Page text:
By Jolee Jordan
Houston, Texas — Great rivalries exist in every sport, the added drama on the side of the action that sticks in fans’ memories for years. In pro basketball, it was Magic Johnson’s Los Angeles Lakers against Larry Bird’s Boston Celtics. In baseball, it’s always been the Yankees against the Red Sox. Boxing fans probably think of Muhammed Ali and Joe Frazier.
Professional rodeo barrel racing has had its own fair share of Ali-Frazier likes duels over the years, from Brittany Pozzi and Lindsay Sears to Sherry Cervi and Kristie Peterson.
The next heavyweight duel brewing inside the ranks of the WPRA is the one happening across Texas this winter between Hailey Kinsel and Amberleigh Moore. The cowgirls are 1-2 in the current WPRA World standings with just about $5,000 separating the two but more than $20,000 between them and the rest of the field.
In the last three major winter rodeos, San Antonio, San Angelo, and Fort Worth, Moore has won first at two (Fort Worth and San Angelo) and second at the third while Kinsel has been first (San Antonio), second (Fort Worth) and third (San Angleo). In Fort Worth, a measly one-one hundredth of a second put the title in Moore’s hands instead of Kinsel’s.
Ironically, the two cowgirls drew up in the same Super Series at RodeoHouston, bringing their rivalry into the huge NRG Stadium. RodeoHouston accepts just 40 entries, dividing the competitors between five different sets, or Super Series. Each Super Series is given three go rounds of competition; the name of the game is earning as much round money as possible as no averages are kept or paid.
At the conclusion of the Super Series, the four highest money earners move on to the semi-finals competition. Continuing advancement through the tournament style rodeo depends upon being faster than the competition in each round and only the four fastest in each semi-final round move on to the Super Series Championship to be held March 17. Those semi-finals who do not advance get to run at two more positions during the Wild Card round on March16.
Once the field of 10 is established, the final night involves two runs for the overall title. After the first round, the four fastest move into the Championship Shootout: another sudden death run with the added pressure of the title and a $50,000 on the line for the winner.
As it’s been for 10 of the last 11 years since the tournament format was introduced, the event is sanctioned by the WPRA, meaning the winner has a huge jump towards a qualification to the Wrangler National Finals Rodeo (WNFR).
Super Series II kicked off on Friday, March 2 with the marquee matchup of Kinsel versus Moore, or to be more specific, the sensational Sister versus the perfectionist Paige, the two most electric horses running in pro rodeo at the moment.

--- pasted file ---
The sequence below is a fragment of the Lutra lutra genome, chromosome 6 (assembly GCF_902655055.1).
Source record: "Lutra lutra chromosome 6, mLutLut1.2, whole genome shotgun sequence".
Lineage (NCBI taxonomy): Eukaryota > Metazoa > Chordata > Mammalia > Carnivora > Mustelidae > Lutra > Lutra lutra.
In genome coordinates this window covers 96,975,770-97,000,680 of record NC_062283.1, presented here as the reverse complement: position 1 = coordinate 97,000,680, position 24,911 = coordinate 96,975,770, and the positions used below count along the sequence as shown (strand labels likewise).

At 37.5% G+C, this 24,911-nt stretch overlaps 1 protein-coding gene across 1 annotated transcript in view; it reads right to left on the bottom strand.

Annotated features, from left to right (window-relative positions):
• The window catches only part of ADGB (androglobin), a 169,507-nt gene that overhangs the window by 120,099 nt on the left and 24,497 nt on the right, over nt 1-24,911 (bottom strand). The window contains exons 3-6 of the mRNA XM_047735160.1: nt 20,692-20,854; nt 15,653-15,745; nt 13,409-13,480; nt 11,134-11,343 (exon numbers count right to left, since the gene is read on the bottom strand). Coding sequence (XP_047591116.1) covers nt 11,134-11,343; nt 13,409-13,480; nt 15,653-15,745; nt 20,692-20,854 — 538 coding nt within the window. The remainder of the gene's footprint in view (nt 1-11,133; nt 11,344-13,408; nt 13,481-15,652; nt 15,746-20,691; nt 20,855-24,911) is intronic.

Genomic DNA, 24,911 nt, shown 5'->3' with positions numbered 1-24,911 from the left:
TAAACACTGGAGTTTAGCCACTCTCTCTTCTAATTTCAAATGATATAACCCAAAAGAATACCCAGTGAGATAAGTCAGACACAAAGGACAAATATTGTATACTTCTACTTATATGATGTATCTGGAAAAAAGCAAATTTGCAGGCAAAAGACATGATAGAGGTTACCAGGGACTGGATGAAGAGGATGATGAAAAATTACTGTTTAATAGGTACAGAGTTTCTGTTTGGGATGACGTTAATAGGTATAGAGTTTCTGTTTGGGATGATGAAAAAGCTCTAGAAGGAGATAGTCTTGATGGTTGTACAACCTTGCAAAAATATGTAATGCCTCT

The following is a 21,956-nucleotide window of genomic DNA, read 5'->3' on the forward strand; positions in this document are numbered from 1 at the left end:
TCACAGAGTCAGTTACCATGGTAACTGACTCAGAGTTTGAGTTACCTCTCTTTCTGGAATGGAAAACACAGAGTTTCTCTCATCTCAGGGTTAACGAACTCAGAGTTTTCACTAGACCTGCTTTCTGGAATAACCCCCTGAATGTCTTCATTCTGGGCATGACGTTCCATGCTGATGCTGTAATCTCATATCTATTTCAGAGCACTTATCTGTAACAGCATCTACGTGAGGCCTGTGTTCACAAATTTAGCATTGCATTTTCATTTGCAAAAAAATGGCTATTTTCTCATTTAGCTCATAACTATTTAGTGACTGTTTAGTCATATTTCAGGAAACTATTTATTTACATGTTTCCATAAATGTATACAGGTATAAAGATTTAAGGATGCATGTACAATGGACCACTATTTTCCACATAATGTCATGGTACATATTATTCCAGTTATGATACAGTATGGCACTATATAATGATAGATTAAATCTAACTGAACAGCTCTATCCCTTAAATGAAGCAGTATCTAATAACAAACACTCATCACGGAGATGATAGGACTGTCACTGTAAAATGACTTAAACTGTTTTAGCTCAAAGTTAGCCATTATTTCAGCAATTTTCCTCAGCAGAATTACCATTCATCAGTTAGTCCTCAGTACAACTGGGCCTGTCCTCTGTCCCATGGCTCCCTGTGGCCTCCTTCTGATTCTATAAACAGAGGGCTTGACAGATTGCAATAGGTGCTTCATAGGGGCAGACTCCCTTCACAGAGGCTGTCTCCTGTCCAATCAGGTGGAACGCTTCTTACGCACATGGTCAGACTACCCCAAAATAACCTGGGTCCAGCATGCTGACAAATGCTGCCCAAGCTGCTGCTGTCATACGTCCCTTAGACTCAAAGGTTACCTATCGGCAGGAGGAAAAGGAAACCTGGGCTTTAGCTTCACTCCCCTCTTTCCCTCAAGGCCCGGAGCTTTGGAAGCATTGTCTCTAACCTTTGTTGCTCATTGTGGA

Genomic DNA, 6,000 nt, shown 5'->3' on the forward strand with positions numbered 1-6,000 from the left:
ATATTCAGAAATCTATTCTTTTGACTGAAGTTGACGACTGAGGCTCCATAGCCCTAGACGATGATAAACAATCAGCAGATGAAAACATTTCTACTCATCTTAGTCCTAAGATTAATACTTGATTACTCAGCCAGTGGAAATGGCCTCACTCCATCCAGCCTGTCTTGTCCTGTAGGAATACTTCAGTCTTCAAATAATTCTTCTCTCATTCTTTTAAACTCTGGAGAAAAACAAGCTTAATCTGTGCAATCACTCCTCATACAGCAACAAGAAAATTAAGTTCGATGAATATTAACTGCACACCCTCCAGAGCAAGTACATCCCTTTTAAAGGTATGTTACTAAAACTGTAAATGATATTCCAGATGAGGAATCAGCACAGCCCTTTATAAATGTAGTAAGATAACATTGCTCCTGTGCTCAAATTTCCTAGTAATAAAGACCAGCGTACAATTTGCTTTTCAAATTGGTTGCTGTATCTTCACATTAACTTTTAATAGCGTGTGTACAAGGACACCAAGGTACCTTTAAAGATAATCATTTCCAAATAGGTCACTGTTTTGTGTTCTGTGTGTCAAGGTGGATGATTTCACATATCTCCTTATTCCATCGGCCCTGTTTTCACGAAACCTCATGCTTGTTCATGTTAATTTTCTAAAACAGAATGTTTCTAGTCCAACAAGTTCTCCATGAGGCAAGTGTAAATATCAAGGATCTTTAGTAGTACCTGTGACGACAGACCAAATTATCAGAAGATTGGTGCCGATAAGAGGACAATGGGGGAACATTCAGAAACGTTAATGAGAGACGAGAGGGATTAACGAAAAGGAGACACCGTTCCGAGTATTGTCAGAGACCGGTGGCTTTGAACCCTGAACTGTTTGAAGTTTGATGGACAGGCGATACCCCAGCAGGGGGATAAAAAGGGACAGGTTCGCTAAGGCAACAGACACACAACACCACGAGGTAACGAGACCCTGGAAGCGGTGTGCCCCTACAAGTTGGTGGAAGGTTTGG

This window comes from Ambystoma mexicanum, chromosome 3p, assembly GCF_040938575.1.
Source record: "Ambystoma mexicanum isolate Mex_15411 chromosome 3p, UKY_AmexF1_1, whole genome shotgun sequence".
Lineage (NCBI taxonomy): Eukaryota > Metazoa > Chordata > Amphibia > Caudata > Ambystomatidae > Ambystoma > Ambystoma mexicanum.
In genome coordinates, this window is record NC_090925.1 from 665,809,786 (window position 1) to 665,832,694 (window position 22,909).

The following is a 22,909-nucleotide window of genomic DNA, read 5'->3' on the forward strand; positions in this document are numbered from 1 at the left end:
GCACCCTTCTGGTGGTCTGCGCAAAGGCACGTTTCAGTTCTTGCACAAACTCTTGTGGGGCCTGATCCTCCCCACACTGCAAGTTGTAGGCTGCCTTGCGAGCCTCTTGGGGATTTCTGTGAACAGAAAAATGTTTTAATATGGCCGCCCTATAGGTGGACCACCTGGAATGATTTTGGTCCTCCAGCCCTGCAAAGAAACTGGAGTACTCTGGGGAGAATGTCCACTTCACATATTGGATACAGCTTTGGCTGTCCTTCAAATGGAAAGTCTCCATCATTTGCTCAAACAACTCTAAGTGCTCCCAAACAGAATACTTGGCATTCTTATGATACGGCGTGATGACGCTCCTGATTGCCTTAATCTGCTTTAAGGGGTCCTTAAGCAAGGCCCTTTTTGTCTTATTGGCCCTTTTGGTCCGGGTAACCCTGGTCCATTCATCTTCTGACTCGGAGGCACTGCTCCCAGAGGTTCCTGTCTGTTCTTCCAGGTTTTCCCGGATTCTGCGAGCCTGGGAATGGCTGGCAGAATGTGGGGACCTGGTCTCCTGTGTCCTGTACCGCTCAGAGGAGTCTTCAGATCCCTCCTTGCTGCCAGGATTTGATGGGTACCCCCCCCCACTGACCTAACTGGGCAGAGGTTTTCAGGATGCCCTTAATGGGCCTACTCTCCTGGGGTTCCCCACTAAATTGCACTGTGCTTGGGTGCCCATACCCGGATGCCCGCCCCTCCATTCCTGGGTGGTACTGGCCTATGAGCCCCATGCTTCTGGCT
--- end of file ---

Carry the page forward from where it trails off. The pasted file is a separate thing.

Kinsel struck first, winning the opening go round with a run of 14.92 seconds, the only sub-fifteen of the round. Not surprisingly, Moore was second at 15.12.
The pattern at RodeoHouston is bigger this year than in previous seasons and the fast time of the rodeo so far is Kelly Bruner’s 14.74 set during round three of Super Series I. Kinsel nearly beat that mark in round two of her set, running a 14.75 for a second straight round win.
Moore failed to earn a check as two-time World Champion Brittany Pozzi Tonozzi finished second in the go.
Kinsel was assured of her spot in the semi-finals but the other three positions in the next round were up in the air. Moore and Pozzi Tonozzi were tied up with $2,000 each with Tillar Murray third with $1,375 and Kellie Collier fourth with $1,000. Ari-Anna Flynn and Jackie Ganter had both pocketed some money, keeping them in the hunt.
On the final night, Moore and Paige took their turn in the spotlight, running a 14.77 as the first to run, a mark that no one could beat. Pozzi Tonozzi came close, stopping the clock at 14.78 aboard her mare Mona.
The two cowgirls punched their tickets to the semi-finals and Collier scooped up the final spot after finishing third in the round aboard Eagle. The $1,000 check she earned pushed her earnings to $2,000, $500 ahead of Flynn, who picked up another check on the final night.
Kinsel won the Super Series title with $6,000 with Moore right on her heels at $5,000. Pozzi Tonozzi earned $4,000.
“Our first Rodeo Houston experience has been good so far! Sis won the first two rounds and won our Super Series,” posted Kinsel to Facebook. “We’ll be back for the semi’s! Enjoyed seeing so many friends this weekend!”
The heavyweight battle will continue when the semi-finals begin on March 14-15.
Super Series III kicks off on Monday night, March 5. The headliner has to be Sherry Cervi, the second-winningest cowgirl in RodeoHouston history behind Charmayne James. Cervi is the only lady to win this rodeo on three different horses and she’s won the title four times.
Last year’s Reserve Houston Champ, Kathy Grimes, runs in this Super Series along with WNFR cowgirls Jana Bean, Stevi Hillman and Tiany Schuster. Former Ram National Circuit Finals Champ Carmel Wright is in the pack along with Prairie Circuit Champ Tracy Nowlin and Reserve Canadian Champ Jaime Hinton.
Along with Grimes, Bean and Hillman were both in the Championship Round here a year ago.
Super Series II
1. Hailey Kinsel, DM Sissy Hayday, 14.92, $3,000
2. Amberleigh Moore, CP Dark Moon, 15.12, $2,000
3. Kellie Collier, Sierra Hall of Fame, 15.14, $1,000
4. Jackie Ganter, Cartels Fame/Tillar Murray, Royal Star Commander, 15.21, $375
1. Kinsel, 14.75, $3,000
2. Brittany Pozzi Tonozzi, Kiss Kiss Bang Bang, 14.87, $2,000
3. Murray, 14.96, $1,000
4. Ari-Anna Flynn, Sunny Two Socks, 14.98, $750
1. Moore, 14.77, $3,000
2. Pozzi Tonozzi, 14.78, $2,000
3. Collier, 14.89, $1,000
4. Flynn, Tobys Poco Misterio, 14.97, $750
Total Money Won
Pozzi Tonozzi, $4,000*
*Advance to Semi-Finals
Courtesy of WPRA